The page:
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Will Congress Move on Pandemic Relief?

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Texas Border Business

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By Neil Bradley

This week, Congress has gotten more serious about passing a pandemic relief bill to get Americans the additional help they need. And not a moment too soon.

Why it matters: Surges in COVID-19 infections have pushed state and local governments to increase restrictions on business and social activities, hindering the economic recovery.

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Small businesses who have struggled for months need more support, according to Census data:

  • In November, more small businesses reduced employment (12.2%) than increased it (4.3%)
  • 38% of them saw a drop in revenue
  • Nearly all the small businesses that received it have exhausted their Paycheck Protection Program funding
  • Over 26% expect to need additional financial help in the next six months

Individual Americans are also feeling the financial stress and need help:

Even with vaccines on their way, our economy will be in a precarious position for months to come. We expect Washington to take action to support American families and businesses through this difficult time.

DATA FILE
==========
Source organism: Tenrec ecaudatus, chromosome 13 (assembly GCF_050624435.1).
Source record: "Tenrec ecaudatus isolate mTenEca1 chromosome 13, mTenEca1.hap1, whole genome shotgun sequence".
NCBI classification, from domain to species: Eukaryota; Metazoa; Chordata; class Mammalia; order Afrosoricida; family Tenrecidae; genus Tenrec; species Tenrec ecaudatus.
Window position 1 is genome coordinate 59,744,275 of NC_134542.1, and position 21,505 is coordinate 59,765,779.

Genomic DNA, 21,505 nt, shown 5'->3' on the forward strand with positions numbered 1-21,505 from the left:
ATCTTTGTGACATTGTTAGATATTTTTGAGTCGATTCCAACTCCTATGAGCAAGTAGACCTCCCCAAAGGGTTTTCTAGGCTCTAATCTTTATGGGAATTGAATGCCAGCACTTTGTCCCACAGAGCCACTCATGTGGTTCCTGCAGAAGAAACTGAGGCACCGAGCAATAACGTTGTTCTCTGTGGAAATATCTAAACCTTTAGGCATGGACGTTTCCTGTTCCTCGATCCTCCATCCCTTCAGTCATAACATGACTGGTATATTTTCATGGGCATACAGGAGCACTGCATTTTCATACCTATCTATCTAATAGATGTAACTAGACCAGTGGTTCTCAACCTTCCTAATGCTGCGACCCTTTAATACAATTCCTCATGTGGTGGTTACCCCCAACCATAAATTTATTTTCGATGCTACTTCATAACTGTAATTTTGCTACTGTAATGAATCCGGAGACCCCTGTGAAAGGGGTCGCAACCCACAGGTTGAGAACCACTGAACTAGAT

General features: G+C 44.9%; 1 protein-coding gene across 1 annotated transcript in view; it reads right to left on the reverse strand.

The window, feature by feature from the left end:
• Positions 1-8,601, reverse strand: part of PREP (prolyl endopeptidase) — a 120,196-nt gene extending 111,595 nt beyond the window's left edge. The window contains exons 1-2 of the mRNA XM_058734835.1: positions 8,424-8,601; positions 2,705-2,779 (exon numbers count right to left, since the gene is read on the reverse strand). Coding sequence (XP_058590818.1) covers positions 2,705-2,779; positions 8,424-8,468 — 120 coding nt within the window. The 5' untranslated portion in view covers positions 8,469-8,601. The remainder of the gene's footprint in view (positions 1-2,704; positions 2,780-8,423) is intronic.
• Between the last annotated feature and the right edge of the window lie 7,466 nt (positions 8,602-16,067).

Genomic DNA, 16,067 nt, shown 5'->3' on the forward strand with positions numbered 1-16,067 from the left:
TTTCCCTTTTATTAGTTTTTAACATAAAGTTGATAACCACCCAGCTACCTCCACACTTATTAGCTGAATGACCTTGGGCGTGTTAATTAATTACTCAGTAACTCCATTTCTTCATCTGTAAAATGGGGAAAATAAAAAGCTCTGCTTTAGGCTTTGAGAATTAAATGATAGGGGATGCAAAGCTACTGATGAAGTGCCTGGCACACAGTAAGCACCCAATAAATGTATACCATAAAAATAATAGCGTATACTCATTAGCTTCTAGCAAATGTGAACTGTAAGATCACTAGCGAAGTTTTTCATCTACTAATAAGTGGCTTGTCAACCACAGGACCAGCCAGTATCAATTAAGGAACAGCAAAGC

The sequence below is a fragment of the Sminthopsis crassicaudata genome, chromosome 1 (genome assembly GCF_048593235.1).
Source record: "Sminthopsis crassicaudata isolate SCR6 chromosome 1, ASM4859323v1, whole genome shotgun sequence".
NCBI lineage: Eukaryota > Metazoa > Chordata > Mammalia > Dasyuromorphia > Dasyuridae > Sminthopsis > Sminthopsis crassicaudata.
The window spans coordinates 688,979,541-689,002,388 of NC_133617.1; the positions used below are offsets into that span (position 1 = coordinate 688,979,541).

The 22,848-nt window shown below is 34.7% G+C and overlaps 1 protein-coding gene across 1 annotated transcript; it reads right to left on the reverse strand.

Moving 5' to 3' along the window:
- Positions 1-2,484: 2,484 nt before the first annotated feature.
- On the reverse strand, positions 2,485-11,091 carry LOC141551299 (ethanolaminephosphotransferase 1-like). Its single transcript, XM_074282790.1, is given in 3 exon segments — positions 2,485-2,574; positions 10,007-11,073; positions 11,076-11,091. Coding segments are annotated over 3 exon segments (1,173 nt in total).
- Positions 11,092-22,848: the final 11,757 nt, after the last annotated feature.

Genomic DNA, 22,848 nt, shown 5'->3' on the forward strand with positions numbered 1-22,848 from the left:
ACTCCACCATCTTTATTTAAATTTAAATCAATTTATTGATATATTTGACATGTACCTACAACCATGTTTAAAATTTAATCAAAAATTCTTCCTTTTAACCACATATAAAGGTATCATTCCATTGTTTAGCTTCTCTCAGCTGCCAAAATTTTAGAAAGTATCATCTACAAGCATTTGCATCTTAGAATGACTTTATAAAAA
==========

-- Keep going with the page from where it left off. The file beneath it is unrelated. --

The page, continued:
What happened: This week, a bipartisan group of House and Senate members released an outline that could break the partisan gridlock that has prevented long-overdue pandemic relief.

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Between this effort and the recent revisions to the Senate Republican proposal—which maintains critical elements especially with respect to liability protection–we believe there is an opportunity for Republicans and Democrats to negotiate a bill that can become law.

Bottom line: While it is critical that lawmakers get the details right, time is of the essence. American families cannot wait until next year.  If Washington delivers pandemic relief, we can get through this challenge and build a stronger, healthier economy and country.

Take action: You can send a note to your Representatives in Congress urging them to support a bipartisan pandemic relief bill by using the Chamber’s “one-click” advocacy platform.

—Neil Bradley, Executive Vice President, and Chief Policy Officer, U.S. Chamber of Commerce

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